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Unnao: Journalist Who Reported on ‘Sand Mafia’ Killed, The Wire

The Wire
24 June 2020

Days before his killing, Shubham Mani Tripathi had informed authorities that he had been threatened by persons involved in illegal sand mining and land encroachment activities.

New Delhi: A reporter for a Kanpur-based newspaper was killed on June 19 in Unnao district of Uttar Pradesh, allegedly at the behest of a ‘sand mafia’ and illegal land grabbers active in the region.

According to a report in NewsClick, journalist Shubham Mani Tripathi (25) was shot by “unidentified persons” near the Gangaghat area of Unnao district while he was returning home with a friend on a motorcycle. He was rushed to a hospital in Kanpur, where he died. He worked for a newspaper named Kampu Mail.

On his Facebook profile, Tripathi wrote on June 14 that an illegal construction by ‘famous land mafia’ had been demolished due to a report he had filed. He said the mafia was angered by this action and had registered a fake application against him to the district magistrate.

चर्चित भू माफिया की जमीन का अभी कुछ दिनों पहले कवरेज करने मैं गया था प्रशासन द्वारा अवैध निर्माण ध्वस्त किया जा रहा था क्रोधित होकर भू माफिया ने किसी व्यक्ति द्वारा मेरे खिलाफ एक फर्जी एप्लीकेशन जिलाधिकारी को दिलवाई है, बहुत-बहुत धन्यवाद भूमाफिया का,
सरकारी जमीन बेचते रहो और अगर कोई तुम्हारे खिलाफ कोई पत्रकार खबर लगा दे तो उसके खिलाफ फर्जी मुकदमे लिखवाते रहो😃😃😃😃
” भगवान तुम्हारा भला करे भूमाफिया”

According to a press release issued by the police, three people have been arrested and the arrest of two others is being sought. One of the arrested persons told the police that a “local real estate figure Divya Awasthi arranged the journalist’s killing” in retaliation for Tripathi’s articles and Facebook posts. This statement appears to be the same person that Tripathi referred to in his post on June 14.

Ritesh Shukla, who is the bureau chief of Kampu Mail, told NewsClick that Shubham recently had “some arguments with land grabbers and expressed fear that he might be killed by them”. Shukla and Tripathi’s uncle Dhirendra Mani Tripathi also named Awasthi as masterminding the assassination, saying that the journalist’s reportage of her encroachment of government land had “exposed her”.

Another journalist in Unnao, Vishal Maurya told the Committee to Protect Journalists (CPJ) that Tripathi had informed the police about the threat to his life. Tripathi had “mailed letters to state authorities on June 15 saying that he had been threatened”, Maurya told CPJ, adding that the “same 10 suspects as mentioned by [Tripathi’s] brother in the police complaint” were also named by the slain journalist.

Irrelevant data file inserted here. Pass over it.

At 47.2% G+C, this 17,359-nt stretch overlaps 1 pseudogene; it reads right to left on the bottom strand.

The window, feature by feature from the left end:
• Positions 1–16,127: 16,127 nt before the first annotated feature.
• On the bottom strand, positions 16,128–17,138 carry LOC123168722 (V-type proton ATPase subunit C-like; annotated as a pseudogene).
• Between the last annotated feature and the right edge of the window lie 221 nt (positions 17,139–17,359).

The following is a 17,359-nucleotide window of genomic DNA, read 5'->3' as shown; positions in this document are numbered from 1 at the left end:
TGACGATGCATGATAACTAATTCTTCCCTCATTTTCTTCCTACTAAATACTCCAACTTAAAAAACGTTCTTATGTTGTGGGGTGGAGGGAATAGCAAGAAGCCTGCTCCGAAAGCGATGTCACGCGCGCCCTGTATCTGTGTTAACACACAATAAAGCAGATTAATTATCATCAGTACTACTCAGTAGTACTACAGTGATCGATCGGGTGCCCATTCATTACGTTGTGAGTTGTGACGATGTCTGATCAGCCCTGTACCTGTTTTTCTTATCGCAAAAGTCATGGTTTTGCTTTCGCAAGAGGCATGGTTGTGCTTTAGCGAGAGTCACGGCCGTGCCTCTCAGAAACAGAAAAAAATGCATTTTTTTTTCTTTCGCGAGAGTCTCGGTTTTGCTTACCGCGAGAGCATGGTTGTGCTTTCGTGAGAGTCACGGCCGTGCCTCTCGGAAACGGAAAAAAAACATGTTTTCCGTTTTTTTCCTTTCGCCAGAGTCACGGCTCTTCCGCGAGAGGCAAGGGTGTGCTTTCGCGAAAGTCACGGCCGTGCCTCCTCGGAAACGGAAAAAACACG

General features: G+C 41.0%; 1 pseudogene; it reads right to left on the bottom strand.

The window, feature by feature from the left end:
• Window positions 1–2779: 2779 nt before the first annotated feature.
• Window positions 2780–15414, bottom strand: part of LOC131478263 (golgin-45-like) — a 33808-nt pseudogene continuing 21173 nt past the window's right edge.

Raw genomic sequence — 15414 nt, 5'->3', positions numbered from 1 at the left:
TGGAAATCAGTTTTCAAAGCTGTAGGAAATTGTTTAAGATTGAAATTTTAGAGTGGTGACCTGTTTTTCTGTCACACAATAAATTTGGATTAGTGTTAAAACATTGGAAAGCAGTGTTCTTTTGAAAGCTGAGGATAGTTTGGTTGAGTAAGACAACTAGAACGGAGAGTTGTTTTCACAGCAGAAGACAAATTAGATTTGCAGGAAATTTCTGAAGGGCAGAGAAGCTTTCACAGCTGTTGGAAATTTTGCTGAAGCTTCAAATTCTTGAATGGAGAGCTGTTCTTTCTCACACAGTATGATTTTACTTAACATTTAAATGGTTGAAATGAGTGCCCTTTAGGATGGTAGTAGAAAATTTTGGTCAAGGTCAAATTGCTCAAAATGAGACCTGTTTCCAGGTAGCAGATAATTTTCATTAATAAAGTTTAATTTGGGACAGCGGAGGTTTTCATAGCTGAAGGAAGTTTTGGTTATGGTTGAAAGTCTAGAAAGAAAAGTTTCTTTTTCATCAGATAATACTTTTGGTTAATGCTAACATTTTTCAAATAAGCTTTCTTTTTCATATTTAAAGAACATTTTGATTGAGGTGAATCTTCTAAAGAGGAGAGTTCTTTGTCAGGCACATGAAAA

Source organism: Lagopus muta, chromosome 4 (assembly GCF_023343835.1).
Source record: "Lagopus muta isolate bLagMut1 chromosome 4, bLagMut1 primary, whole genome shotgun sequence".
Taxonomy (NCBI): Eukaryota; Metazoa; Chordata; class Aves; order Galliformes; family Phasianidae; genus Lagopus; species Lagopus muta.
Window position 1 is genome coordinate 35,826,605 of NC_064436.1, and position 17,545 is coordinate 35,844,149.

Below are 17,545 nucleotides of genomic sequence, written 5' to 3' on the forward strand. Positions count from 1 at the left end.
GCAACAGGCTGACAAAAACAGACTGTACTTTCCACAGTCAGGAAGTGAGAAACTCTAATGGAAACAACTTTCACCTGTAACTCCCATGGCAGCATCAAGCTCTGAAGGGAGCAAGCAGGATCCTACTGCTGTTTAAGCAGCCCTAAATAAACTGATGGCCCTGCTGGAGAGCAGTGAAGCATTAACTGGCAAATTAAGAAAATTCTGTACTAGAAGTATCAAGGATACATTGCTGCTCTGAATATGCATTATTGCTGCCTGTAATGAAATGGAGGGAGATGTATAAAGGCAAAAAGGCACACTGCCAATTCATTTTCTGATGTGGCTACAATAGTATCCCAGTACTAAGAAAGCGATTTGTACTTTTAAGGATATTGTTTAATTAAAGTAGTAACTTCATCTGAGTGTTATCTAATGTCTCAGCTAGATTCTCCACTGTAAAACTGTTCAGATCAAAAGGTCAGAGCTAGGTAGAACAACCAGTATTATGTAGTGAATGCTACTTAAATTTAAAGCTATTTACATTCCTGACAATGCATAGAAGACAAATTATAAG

According to Reporters Without Borders (RSF), Uttar Pradesh is “one of the most dangerous regions for journalists, especially those who try to cover the sand mafia”. The non-profit organisation listed at least five recent incidents in which journalists were killed or attacked for reporting on either illegal sand mining or land grabbing activities.

Both CPJ and RSF issued statements asking authorities in UP to hold those responsible for the killing accountable. “We urge Uttar Pradesh authorities to take steps to protect all journalists working in the state. Ensuring that no one can kill with impunity is the most effective measure of all,” said Steven Butler, CPJ’s Asia program coordinator.

Daniel Bastard, the head of RSF’s Asia-Pacific desk, said, “We call on the Uttar Pradesh authorities to appoint an independent investigation to shed all possible light on Shubham Tripathi’s horrific murder.” He added that in this region of northern India, “The links between sand mafia bosses and local police chiefs mean that, when journalists are murdered in connection with their reporting, the police investigation is almost always closed without further action. The vicious cycle of impunity needs to be broken by means of legislation guaranteeing journalists’ safety.”

Tripathi’s killing occurred one day after police in Uttar Pradesh’s Varanasi registered an FIR against Scroll‘s executive editor Supriya Sharma for a report that said people in Prime Minister Narendra Modi’s adopted village faced hunger during the COVID-19 lockdown.

report collated by Delhi-based Rights and Risk Analysis Group (RRAG) found that during the imposition of the lockdown, at least 55 journalists were arrested, booked and threatened for reporting on COVID-19. This includes Siddharth Varadarajan, a founding editor of The Wire.

India’s ratings in the annual World Press Index has plummeted ever since the BJP-led NDA came to power. In this year’s report of RSF, India was placed in the 142nd position, below neighbours Nepal, Bhutan and Sri Lanka.

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